AMMONNEWS - Her Majesty Queen Rania Al Abdullah, on Monday, met with a group of prominent educators and academics to discuss efforts towards achieving comprehensive educational reform in Jordan.
The Queen underlined the National Strategy for Human Resources Development, which was launched in September of last year, as the all-encompassing framework for education reform.
The strategy’s recommendations articulate an extensive ten-year plan for teacher training, curriculum development, early child development, and the integration of technology into classrooms with the aim of improving the overall educational environment in Jordan.
Her Majesty also stressed that curriculum development should focus on improving the way students learn as a top priority.
Queen Rania said that about two decades ago, Jordan was a renowned regional pioneer in education, before it witnessed a decline in its standing. "But maybe we should ask ourselves why our performance has deteriorated," she added.
There are several interconnected reasons for this decline according to the Queen, such as the rapid increase in the size of Jordan’s population, the pressures on its infrastructure caused by refugees, as well as regional turmoil. But the Queen insisted that the most important thing to remember is that criteria for success have drastically changed in recent years.
"What used to work ten years ago doesn’t work now. The skills that enable people to succeed today are not the same set of skills that enabled them to succeed ten or fifteen years ago. That’s why keeping pace with change is imperative."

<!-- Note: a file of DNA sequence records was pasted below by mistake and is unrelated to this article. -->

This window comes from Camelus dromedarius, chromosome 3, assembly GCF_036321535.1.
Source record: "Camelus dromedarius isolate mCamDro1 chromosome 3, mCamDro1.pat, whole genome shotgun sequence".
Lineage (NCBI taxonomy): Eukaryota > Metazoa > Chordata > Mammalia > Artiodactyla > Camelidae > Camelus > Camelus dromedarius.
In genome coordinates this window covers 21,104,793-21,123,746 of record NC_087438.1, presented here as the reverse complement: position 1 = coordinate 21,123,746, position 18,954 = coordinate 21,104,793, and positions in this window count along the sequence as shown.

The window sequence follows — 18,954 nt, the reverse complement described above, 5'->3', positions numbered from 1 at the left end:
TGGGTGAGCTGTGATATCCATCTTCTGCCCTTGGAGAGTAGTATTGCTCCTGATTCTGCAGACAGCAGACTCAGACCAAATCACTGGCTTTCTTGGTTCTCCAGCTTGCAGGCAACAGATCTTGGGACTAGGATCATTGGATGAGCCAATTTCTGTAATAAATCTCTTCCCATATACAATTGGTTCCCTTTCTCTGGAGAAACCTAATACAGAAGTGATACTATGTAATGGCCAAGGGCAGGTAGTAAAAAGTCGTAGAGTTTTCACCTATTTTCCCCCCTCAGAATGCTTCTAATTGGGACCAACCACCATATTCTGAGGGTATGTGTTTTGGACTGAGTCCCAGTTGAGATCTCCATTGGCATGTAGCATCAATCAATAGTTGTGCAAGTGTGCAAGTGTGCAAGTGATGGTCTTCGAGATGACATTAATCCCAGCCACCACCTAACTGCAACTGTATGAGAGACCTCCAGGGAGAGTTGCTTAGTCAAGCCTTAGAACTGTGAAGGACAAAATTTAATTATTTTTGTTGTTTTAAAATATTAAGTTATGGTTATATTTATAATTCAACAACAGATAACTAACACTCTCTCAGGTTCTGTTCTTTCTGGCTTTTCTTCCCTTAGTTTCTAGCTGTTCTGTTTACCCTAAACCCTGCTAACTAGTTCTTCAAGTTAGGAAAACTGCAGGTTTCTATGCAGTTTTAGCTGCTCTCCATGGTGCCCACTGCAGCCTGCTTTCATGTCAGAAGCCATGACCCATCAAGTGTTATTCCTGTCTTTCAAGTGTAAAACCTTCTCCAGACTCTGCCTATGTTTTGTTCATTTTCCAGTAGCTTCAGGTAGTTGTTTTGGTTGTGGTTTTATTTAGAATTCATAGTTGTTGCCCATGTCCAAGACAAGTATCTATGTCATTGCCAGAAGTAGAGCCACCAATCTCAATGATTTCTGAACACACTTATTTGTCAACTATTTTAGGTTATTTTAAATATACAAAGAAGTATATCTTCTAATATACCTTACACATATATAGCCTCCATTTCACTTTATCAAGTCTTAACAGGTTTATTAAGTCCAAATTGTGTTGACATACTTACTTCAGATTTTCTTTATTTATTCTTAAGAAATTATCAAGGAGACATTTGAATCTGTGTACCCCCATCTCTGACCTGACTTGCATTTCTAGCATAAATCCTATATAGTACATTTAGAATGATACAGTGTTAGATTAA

In doing so, curriculum development should be an annual process, Queen Rania argued.
The Queen explained that Jordanians have always been prolific and resourceful in maximizing outcomes with what little they have, compared to other countries that are better equipped.
"So much of Jordan’s talent and expertise is not benefiting Jordan. This means we have to improve our education environment in order to attract the best talents for our students. And we want the best for our students."
The discussion also recognized the dire need to expand training opportunities for teachers before they start their careers and while they are teaching as central to keeping pace with advancing teaching methods.
The importance of improving "Tawjihi" examinations to account for students’ analytical and critical thinking skills acquired over twelve years of schooling, instead of accounting for their memorization skills, was another main point of discussion.
Some of the educators present recognized the challenges posed by the system’s reliance on memorization as a primary learning method even when it comes to subjects like mathematics, where analytical skills are required.